– December 3, 2019
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The story of Christmas begins with a 90-mile trek in a dangerous world of robbers both private and public. It was the first imposition of a head tax in that generation, by the tyrannical Caesar Augustus, who ruled the Roman Empire from 27 BC until AD 14. 

And you know he had major ego issues. He changed the name of the month Sextillia to name it after himself: August. The calendar still pays him homage. 

His major ambition in his reign was to restore a centralized empire. Raising revenue was a major priority of the regime, and this tax was a means of accomplishing that goal. 

Few people give voluntarily to any state. The state must rely on enforcement via coercion, including beatings and imprisonment. A state needs a standard by which to judge compliance, which means that taxation always and everywhere begins with accounting for all the people, their income and jobs. 

It was precisely this with the Edict of Caesar Augustus. 

Eugene W. Seraphin, writing for The Catholic Biblical Quarterly (January, 1945) explains as follows:

In the days of the Republic, no one had ever tried to settle how much money was needed to carry on the government, and how much of this sum each province ought justly to pay in the form of taxes. Augustus proceeded to put together huge census lists and property assessments, by which to determine the population and the total value of the property in each province

Suidas, a Greek lexicographer of the tenth century, wrote that 

Augustus, having become the sole master, chose twenty men distinguished for integrity and probity, and sent them through all the earth subject to him, to make a census of persons and goods, in order to apportion justly the contributions which should be paid into the public treasury. This was the first census. That which had preceded The Edict of Caesar Augustus was sort of a spoliation of the rich, as though the state regarded the possession of property as a public crime.

The entire process was incredibly invasive and reminds us that state surveillance is nothing new. The emperor wanted the name, age, profession, and an accounting of the personal wealth of every person over the age of 14. All this was recorded in official records.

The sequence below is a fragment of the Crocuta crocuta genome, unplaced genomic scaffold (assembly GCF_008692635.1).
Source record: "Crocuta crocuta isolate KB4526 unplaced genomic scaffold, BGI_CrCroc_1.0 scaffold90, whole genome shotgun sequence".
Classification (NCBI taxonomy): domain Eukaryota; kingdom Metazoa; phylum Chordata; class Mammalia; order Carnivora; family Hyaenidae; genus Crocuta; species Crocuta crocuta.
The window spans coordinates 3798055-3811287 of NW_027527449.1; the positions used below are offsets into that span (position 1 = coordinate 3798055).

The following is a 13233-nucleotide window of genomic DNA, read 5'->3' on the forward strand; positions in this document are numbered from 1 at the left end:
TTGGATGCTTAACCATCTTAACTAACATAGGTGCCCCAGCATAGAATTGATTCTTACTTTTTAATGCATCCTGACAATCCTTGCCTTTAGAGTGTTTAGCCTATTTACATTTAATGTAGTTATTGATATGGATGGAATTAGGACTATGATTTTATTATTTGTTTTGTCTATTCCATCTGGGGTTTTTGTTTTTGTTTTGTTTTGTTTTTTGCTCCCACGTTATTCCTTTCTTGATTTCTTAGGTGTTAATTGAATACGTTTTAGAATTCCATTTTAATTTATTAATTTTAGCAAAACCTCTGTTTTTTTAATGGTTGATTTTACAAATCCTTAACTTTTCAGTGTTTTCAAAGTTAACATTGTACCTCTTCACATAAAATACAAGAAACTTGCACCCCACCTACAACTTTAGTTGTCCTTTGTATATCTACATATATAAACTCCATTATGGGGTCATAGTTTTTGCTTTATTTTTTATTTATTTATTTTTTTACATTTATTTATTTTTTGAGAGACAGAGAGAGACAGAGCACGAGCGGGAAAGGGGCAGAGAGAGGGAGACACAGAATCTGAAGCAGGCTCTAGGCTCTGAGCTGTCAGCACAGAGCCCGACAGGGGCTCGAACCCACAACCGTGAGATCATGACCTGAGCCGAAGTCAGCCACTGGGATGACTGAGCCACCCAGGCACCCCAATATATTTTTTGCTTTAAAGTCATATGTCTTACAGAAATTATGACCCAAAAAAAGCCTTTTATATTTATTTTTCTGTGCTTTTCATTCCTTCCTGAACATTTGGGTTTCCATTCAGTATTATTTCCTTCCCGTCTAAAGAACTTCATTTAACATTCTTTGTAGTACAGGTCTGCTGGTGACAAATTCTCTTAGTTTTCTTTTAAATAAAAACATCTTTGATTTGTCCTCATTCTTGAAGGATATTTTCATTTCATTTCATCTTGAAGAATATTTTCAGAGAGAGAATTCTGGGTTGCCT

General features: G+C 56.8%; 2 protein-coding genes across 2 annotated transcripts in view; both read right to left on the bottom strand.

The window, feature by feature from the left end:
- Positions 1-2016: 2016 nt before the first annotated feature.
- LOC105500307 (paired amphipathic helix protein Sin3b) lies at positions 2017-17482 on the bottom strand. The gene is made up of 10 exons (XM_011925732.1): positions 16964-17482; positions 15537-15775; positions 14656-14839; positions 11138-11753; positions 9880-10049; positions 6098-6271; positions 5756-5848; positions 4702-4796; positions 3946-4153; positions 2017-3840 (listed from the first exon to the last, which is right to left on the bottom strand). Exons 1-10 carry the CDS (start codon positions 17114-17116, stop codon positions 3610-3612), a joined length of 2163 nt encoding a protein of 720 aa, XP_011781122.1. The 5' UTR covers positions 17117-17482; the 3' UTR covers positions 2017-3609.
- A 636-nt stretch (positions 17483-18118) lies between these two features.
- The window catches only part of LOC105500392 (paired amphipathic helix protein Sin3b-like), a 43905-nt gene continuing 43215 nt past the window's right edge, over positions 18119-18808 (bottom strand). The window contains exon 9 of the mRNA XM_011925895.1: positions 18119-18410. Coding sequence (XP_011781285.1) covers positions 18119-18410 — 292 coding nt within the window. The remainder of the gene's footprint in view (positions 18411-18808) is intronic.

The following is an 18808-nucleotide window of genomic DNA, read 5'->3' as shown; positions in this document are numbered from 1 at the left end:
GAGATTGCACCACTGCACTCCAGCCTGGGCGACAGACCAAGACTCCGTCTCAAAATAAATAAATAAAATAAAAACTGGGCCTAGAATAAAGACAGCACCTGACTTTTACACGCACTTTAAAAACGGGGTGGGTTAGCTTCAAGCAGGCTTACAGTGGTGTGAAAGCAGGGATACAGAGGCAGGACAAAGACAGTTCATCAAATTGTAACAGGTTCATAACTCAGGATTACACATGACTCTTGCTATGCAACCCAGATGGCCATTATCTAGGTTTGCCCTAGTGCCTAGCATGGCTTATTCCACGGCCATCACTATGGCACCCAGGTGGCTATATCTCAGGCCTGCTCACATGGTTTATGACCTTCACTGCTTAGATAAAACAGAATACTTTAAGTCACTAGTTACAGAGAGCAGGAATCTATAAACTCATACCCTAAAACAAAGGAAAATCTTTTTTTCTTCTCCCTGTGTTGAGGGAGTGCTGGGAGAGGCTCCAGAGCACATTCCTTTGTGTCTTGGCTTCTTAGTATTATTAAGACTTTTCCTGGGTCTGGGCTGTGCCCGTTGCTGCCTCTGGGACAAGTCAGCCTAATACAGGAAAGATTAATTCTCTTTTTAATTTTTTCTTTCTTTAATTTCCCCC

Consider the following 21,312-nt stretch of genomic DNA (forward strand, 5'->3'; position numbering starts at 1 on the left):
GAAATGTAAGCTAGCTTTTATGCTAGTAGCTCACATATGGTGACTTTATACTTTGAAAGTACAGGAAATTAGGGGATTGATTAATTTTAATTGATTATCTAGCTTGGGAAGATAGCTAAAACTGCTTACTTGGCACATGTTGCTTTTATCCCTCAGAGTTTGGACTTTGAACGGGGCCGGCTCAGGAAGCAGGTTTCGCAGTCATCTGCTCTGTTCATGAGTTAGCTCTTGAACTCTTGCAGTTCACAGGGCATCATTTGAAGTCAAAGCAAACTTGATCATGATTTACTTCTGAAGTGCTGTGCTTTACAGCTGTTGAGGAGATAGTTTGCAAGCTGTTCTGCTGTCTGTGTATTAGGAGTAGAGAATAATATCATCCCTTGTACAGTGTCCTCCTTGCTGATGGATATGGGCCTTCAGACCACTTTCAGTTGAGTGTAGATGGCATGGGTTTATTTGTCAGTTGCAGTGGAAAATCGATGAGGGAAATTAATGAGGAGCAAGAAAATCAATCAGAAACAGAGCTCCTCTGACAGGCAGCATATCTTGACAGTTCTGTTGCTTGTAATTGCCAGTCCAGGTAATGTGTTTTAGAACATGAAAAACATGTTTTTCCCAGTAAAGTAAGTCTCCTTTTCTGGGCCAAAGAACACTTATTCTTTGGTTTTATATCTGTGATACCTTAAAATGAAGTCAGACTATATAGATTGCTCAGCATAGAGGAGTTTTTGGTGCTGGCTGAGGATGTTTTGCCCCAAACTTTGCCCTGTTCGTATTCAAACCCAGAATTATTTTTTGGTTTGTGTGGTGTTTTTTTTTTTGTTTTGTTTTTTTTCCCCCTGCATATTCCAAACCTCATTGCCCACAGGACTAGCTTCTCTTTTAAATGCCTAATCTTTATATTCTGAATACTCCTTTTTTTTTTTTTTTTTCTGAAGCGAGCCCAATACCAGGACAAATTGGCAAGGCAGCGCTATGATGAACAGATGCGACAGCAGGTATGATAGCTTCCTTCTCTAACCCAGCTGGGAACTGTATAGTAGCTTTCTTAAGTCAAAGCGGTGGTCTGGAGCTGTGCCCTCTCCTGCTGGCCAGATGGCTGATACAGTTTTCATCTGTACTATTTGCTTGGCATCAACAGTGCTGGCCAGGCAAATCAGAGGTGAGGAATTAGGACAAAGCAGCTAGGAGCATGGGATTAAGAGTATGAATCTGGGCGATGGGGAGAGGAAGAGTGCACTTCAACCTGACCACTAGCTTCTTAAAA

Getting revenue always and everywhere begins with accounting for all the people, their income and jobs. For every Roman, compliance meant registering in the town in which he or she lived. 

For Jews, it was different. They had to return to their home of heritage, which in the case of Joseph was Bethlehem, the “land of the Jews.” Thus began the journey with his bride-to-be Mary who was already very much with child. To be clear, this was not a trip they undertook willingly; it was forced on them by the state. Augustus was effectively drafting people into his taxing regime. 

And here too we see an early implementation of identity politics. Joseph and Mary were not just counted and taxed; they were counted and taxed as Jews. The state in these pre-liberal days considered it public business to assign everyone a tribe  – a collective identity whether or not he or she felt an attachment to that tribe. No one could escape. They were forced to return to a homeland that the state defined for them. 

Joseph had to leave his business behind. Mary, who should have been resting in bed, risked her life and that of a child to travel on dangerous roads for days, to comply with the edict. 

As the couple arrived in Bethlehem, we are told that they were unable to find a place to stay, which today we render as some kind of discrimination. This is ridiculous. There were no commercial hotels in Bethlehem. There were only places to stay based on the kindness of strangers in exchange for small gifts. The whole place was overcrowded because everyone was rushing to avoid the penalties of law. 

It was typical in those days, scholars tell us, that the living quarters of places were above where the animals stayed so that the animals could be a source of heat for the house. Mary and Joseph were generously given a place on the lower floor.

The actions of the “innkeeper” here were generous and benevolent in a way in which the state that was bludgeoning these travelers was not. The state dragged an expecting woman and her plus one, based on their Jewishness, across dangerous terrain for three days solely so they could be counted and taxed. Meanwhile, the private sector provided them with shelter, safety, and love. 

What a paradigm of truth here! The story of Mary and Joseph on their journey sets up the essential conflict of our own time: compulsion vs choice, the former being the brutal, something we all must deal with and work around in service to the state, and the latter being the compassionate and loving, enabling new life and light to be born into the world.

As the story continues, recall that they were not safe there either. Face with a murderous order from King Herod, they had to leave again, this time for Eygpt. 

Think about this story as you contemplate the surveillance, the identity politics, the impending internal passports, and the demographic controls of modern statism. These are tools of oppression. And think too of the beautiful opportunities afforded to us today by the benevolent hands of commerce and private charity. These are truly the saviors of the world. 

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Jeffrey A. Tucker

Jeffrey A. Tucker is Editorial Director for the American Institute for Economic Research. He is the author of many thousands of articles in the scholarly and popular press and eight books in 5 languages, most recently The Market Loves You. He is also the editor of The Best of Mises. He speaks widely on topics of economics, technology, social philosophy, and culture. He is available for speaking and interviews via his emailTw | FB | LinkedIn
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